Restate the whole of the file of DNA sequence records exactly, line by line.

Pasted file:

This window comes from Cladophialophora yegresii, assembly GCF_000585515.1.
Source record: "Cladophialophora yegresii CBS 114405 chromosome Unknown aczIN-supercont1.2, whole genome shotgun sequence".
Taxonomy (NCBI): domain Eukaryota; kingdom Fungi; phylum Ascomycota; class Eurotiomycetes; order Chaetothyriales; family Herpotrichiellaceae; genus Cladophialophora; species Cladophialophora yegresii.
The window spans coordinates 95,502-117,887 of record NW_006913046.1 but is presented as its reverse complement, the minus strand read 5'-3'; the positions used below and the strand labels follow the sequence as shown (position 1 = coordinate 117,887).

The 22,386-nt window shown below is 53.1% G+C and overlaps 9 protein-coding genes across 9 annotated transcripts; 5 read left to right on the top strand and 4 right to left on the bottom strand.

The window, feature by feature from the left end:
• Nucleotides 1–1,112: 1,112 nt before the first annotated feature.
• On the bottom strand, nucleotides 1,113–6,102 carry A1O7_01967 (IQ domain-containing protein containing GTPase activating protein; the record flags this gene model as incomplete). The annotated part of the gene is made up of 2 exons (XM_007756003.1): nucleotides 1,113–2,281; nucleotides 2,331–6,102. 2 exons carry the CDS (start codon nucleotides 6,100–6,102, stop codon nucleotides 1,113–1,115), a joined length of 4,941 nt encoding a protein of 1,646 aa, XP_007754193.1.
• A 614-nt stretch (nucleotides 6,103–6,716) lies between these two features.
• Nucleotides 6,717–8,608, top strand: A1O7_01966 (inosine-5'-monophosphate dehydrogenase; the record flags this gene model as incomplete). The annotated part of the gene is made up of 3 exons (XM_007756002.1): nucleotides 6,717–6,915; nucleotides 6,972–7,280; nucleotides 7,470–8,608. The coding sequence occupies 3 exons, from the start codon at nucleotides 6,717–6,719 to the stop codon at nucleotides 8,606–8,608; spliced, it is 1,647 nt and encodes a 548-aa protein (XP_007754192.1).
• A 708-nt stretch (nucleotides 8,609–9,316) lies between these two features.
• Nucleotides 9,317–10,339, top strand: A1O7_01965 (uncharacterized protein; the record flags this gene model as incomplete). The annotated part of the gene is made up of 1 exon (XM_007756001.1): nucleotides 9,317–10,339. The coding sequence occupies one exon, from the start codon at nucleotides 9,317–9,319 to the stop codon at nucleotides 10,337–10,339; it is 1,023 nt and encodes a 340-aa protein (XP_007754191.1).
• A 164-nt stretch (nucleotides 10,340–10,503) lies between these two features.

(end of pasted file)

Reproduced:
This window comes from Cladophialophora yegresii, assembly GCF_000585515.1.
Source record: "Cladophialophora yegresii CBS 114405 chromosome Unknown aczIN-supercont1.2, whole genome shotgun sequence".
Taxonomy (NCBI): domain Eukaryota; kingdom Fungi; phylum Ascomycota; class Eurotiomycetes; order Chaetothyriales; family Herpotrichiellaceae; genus Cladophialophora; species Cladophialophora yegresii.
The window spans coordinates 95,502-117,887 of record NW_006913046.1 but is presented as its reverse complement, the minus strand read 5'-3'; the positions used below and the strand labels follow the sequence as shown (position 1 = coordinate 117,887).

The 22,386-nt window shown below is 53.1% G+C and overlaps 9 protein-coding genes across 9 annotated transcripts; 5 read left to right on the top strand and 4 right to left on the bottom strand.

The window, feature by feature from the left end:
• Nucleotides 1–1,112: 1,112 nt before the first annotated feature.
• On the bottom strand, nucleotides 1,113–6,102 carry A1O7_01967 (IQ domain-containing protein containing GTPase activating protein; the record flags this gene model as incomplete). The annotated part of the gene is made up of 2 exons (XM_007756003.1): nucleotides 1,113–2,281; nucleotides 2,331–6,102. 2 exons carry the CDS (start codon nucleotides 6,100–6,102, stop codon nucleotides 1,113–1,115), a joined length of 4,941 nt encoding a protein of 1,646 aa, XP_007754193.1.
• A 614-nt stretch (nucleotides 6,103–6,716) lies between these two features.
• Nucleotides 6,717–8,608, top strand: A1O7_01966 (inosine-5'-monophosphate dehydrogenase; the record flags this gene model as incomplete). The annotated part of the gene is made up of 3 exons (XM_007756002.1): nucleotides 6,717–6,915; nucleotides 6,972–7,280; nucleotides 7,470–8,608. The coding sequence occupies 3 exons, from the start codon at nucleotides 6,717–6,719 to the stop codon at nucleotides 8,606–8,608; spliced, it is 1,647 nt and encodes a 548-aa protein (XP_007754192.1).
• A 708-nt stretch (nucleotides 8,609–9,316) lies between these two features.
• Nucleotides 9,317–10,339, top strand: A1O7_01965 (uncharacterized protein; the record flags this gene model as incomplete). The annotated part of the gene is made up of 1 exon (XM_007756001.1): nucleotides 9,317–10,339. The coding sequence occupies one exon, from the start codon at nucleotides 9,317–9,319 to the stop codon at nucleotides 10,337–10,339; it is 1,023 nt and encodes a 340-aa protein (XP_007754191.1).
• A 164-nt stretch (nucleotides 10,340–10,503) lies between these two features.